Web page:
Financial planners help clients figure out financial goals. The planner
may develop a detailed plan in consultation with the client, complete with
goals and a budget. Planners also advise their clients in financial matters.
They sell RRSPs, stocks and mutual funds.
These days, more people are turning to financial planners for help on money
matters for the future.
"A lot more older people are becoming concerned about their retirement
savings," says planner Nicole Whitton.
"Parents are wanting to save for their kids' college tuition and young
people are wanting to get a start in life by managing their money carefully.
This is one job that isn't going to be short of clients."
Financial planners answer a variety of questions -- everything from where
to put savings to how to prepare for retirement. Planners draw on an extensive
knowledge of the financial world to advise their clients.
They typically work with clients in six areas:
- Assessing net worth, and balancing income and expenses
- Determining how much insurance a client needs
- Educating the client about finances
- Preparing tax returns and advising tax strategies
- Planning for retirement
- Planning for the dispersal of the estate after the client's death
Though the title is deceiving, financial planners deal with much more than
money matters. Knowing how to read a client's emotional needs is an essential
skill in the field.
Financial planners work in all sectors of the financial services industry.
They might have jobs at banks, credit unions or trust companies. They might
work at life insurance companies or investment complexes. Many financial planners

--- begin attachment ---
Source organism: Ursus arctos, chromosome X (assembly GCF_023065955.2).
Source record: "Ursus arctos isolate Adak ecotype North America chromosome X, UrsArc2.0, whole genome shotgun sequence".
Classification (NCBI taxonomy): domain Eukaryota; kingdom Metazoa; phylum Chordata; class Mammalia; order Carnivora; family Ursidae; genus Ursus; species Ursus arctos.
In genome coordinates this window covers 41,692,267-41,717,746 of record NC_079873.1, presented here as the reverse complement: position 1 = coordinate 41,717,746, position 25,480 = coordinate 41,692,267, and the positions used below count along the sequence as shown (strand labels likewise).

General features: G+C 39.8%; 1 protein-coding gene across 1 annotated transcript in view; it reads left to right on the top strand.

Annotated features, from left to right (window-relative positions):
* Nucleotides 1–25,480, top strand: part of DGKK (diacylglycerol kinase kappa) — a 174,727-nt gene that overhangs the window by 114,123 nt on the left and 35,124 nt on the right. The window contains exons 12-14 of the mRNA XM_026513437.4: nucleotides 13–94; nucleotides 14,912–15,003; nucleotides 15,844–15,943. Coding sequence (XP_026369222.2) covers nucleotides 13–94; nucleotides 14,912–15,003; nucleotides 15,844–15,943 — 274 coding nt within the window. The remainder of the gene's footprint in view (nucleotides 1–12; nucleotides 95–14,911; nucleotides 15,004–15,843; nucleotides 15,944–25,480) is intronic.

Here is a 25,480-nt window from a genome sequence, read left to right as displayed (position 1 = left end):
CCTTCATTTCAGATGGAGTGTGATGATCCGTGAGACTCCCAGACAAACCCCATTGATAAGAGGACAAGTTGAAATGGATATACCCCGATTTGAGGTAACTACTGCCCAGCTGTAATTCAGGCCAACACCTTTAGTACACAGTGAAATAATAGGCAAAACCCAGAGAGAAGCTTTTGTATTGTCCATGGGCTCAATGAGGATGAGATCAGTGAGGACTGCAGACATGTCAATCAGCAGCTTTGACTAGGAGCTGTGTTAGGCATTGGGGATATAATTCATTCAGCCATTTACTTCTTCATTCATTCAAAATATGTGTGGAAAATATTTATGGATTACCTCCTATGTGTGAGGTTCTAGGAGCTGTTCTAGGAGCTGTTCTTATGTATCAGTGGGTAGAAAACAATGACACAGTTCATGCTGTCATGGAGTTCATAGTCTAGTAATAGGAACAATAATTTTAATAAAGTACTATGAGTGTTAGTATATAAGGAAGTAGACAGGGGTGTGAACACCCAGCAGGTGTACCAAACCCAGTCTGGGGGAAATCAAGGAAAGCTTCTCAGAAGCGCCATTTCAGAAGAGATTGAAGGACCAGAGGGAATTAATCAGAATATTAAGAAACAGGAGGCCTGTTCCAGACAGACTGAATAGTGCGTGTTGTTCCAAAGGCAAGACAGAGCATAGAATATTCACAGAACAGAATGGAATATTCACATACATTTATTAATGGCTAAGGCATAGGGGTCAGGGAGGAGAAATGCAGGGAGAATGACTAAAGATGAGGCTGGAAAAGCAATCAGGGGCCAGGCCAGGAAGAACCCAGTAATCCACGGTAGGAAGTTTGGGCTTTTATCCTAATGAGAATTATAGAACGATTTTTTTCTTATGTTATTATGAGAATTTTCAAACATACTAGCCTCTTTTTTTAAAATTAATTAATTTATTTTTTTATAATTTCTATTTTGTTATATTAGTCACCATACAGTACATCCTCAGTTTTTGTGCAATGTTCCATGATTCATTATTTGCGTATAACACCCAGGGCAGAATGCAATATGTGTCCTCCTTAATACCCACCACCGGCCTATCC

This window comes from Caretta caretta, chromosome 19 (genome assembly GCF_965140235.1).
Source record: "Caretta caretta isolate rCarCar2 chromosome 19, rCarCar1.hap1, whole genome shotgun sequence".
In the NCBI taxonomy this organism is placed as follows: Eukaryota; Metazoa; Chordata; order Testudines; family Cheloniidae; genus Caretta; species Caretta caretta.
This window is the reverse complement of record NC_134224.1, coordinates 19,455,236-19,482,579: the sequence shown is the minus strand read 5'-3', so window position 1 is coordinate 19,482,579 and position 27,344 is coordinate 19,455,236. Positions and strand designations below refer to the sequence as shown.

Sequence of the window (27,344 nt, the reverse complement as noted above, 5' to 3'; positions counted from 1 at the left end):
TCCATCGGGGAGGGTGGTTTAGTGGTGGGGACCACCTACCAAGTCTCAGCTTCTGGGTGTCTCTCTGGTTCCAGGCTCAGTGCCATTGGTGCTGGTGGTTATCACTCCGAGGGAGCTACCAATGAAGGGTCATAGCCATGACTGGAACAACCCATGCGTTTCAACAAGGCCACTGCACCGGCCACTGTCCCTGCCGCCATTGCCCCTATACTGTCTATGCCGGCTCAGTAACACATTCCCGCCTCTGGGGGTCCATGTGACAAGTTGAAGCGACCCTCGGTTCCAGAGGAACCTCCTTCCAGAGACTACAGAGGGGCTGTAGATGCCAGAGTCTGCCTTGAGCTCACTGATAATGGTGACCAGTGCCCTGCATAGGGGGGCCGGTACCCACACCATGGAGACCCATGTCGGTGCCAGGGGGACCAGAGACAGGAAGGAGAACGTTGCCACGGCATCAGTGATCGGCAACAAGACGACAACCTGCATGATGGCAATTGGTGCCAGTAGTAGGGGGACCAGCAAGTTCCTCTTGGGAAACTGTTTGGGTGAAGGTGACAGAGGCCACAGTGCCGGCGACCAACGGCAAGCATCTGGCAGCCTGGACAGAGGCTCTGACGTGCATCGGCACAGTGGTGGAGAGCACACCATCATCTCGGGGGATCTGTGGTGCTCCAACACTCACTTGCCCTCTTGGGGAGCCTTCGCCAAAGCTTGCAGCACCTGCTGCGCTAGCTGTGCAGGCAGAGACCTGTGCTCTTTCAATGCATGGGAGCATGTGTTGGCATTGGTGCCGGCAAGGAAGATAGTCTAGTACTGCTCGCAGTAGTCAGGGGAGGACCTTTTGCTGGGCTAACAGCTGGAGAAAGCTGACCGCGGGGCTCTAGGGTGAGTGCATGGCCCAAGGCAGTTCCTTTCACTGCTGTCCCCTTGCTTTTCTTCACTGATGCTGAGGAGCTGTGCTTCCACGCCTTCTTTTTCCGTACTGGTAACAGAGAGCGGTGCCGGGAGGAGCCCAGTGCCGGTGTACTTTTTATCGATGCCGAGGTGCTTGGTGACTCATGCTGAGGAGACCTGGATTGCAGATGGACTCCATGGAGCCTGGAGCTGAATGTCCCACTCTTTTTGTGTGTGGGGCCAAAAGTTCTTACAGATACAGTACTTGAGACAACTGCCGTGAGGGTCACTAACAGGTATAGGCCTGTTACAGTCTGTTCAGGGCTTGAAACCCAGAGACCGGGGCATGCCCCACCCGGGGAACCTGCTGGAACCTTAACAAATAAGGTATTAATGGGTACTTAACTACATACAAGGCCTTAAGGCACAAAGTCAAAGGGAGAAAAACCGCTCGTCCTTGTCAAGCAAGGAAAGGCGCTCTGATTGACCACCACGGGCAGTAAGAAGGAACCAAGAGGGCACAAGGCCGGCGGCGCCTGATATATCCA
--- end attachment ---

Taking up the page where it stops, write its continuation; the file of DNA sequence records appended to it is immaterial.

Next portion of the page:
are self-employed as independent consultants with their own clients.
Few financial planners are young. Most of them start out as assistants
or as junior workers in other areas of finance or banking. Then, as they gain
experience and a client base, they become full-fledged financial planners.
A financial planner has to win the confidence and trust of clients. Many
employers think maturity is helpful in this regard.
Whitton says she became a planner after working for eight years with an
investment firm. She wanted to better serve her clients.
"Before I took the financial planning course, I was less focused and just
wasn't able to assess my clients' needs as well as I can now," she says. "Periodic
upgrading is necessary in this job, because there's so much change."
Working hours vary. Because financial planners have to meet their clients
to do business, they work when it is easy for people to come and see them.
This often includes evenings and weekends.
Becoming a financial planner requires no special physical abilities. Usually,
planners work in comfortable offices, and if they're unable to visit their
clients, their clients can always visit them.
It's essential for financial planners to stay well-informed. For instance,
tax laws can change every year. This means ongoing study.
If you want to make some contacts in the world of financial planning, then
don't be afraid to e-mail some of the companies that advertise on the Net.
You can find them by using any search engine and using the words "financial